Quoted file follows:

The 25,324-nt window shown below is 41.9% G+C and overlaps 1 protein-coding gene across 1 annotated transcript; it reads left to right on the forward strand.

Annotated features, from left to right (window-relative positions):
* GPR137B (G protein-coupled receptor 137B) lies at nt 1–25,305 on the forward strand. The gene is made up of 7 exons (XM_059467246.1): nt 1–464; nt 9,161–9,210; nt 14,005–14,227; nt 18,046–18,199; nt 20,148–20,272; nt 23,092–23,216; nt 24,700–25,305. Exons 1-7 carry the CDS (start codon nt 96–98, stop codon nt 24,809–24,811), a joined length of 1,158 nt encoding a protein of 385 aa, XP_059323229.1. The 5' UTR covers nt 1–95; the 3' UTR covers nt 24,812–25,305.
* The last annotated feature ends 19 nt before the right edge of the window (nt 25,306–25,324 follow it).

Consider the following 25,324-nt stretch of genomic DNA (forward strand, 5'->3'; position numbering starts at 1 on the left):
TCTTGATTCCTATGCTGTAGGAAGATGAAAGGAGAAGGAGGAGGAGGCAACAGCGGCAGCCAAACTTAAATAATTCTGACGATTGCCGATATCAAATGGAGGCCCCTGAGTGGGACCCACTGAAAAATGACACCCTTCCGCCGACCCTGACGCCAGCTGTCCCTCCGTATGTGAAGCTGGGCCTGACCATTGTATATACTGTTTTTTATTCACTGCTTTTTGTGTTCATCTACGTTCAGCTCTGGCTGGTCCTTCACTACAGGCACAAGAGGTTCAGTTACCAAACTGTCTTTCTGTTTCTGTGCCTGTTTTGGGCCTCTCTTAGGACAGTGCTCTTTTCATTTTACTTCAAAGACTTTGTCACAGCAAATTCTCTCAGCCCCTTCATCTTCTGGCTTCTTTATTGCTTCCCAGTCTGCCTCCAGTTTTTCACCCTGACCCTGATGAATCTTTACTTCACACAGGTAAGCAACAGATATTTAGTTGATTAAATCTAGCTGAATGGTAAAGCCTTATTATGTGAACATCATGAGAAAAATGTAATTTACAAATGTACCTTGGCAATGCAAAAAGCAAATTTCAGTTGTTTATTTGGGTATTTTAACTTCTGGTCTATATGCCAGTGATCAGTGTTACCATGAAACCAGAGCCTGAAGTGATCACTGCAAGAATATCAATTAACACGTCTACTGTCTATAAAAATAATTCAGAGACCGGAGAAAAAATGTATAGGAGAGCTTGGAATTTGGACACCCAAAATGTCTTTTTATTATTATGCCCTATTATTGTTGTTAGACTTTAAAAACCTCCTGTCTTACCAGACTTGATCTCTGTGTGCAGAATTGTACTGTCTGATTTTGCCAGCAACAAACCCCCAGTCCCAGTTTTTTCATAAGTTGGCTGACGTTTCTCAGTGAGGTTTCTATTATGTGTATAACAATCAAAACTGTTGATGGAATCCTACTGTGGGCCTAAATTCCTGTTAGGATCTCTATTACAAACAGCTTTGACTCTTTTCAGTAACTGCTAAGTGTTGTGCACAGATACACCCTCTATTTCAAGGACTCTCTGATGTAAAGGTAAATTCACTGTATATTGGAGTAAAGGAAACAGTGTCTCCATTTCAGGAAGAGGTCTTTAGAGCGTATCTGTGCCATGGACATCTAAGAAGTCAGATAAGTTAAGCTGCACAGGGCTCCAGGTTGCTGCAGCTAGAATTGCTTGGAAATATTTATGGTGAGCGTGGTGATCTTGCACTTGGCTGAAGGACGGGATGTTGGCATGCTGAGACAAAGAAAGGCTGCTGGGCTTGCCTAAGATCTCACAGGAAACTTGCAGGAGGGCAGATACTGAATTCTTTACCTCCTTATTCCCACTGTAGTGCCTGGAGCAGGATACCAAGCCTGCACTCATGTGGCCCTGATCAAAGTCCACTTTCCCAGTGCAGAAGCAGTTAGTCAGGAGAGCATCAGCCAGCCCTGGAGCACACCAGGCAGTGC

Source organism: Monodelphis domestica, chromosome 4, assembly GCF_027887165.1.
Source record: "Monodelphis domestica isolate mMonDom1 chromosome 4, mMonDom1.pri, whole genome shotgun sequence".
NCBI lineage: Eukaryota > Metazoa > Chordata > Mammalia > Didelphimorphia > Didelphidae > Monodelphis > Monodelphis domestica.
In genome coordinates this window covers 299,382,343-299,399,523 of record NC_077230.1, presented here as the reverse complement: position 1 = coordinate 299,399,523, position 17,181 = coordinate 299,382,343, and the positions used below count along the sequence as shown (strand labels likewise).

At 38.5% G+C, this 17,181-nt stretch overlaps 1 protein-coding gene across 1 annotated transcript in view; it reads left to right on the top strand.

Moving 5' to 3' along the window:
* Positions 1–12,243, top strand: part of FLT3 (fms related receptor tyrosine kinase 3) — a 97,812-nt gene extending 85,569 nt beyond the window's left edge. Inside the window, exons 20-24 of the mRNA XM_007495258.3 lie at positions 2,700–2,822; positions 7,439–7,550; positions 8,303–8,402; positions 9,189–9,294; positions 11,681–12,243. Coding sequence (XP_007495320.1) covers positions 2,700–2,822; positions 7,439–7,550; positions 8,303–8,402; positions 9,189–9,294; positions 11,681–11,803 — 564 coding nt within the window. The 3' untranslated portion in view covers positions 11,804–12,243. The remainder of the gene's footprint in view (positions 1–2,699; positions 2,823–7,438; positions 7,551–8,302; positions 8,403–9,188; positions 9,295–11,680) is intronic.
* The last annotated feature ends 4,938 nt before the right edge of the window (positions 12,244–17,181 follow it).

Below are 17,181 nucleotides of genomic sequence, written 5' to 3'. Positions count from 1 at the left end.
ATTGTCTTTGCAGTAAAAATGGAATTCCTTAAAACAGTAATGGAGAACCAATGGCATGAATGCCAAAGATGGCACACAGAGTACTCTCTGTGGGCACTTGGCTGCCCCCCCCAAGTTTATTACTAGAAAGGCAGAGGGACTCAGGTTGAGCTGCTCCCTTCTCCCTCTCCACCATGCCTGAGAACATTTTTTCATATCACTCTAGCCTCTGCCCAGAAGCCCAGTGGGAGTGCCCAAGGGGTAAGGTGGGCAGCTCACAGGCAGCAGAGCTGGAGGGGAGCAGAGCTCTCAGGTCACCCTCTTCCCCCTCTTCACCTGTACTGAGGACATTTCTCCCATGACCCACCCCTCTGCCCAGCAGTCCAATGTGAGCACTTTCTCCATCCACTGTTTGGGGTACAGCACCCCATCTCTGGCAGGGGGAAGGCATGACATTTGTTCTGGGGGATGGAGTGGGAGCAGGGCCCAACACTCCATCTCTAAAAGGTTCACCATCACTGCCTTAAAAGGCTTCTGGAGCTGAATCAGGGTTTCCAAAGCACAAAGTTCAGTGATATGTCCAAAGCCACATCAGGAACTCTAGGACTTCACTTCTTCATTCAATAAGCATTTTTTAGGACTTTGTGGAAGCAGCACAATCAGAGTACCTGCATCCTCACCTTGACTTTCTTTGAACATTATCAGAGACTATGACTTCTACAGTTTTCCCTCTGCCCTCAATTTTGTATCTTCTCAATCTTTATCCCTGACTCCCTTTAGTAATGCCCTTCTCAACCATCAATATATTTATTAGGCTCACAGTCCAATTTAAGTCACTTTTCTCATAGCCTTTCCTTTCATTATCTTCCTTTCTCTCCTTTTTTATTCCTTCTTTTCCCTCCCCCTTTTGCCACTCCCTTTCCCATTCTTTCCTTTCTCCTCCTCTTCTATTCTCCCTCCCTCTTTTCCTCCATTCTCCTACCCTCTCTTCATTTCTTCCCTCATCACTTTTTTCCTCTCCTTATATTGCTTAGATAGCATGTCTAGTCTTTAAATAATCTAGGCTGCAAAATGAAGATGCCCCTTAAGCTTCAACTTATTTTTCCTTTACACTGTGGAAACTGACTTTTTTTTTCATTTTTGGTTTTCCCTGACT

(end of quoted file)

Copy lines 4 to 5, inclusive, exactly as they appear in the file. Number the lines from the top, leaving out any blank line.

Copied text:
* The last annotated feature ends 19 nt before the right edge of the window (nt 25,306–25,324 follow it).

Consider the following 25,324-nt stretch of genomic DNA (forward strand, 5'->3'; position numbering starts at 1 on the left):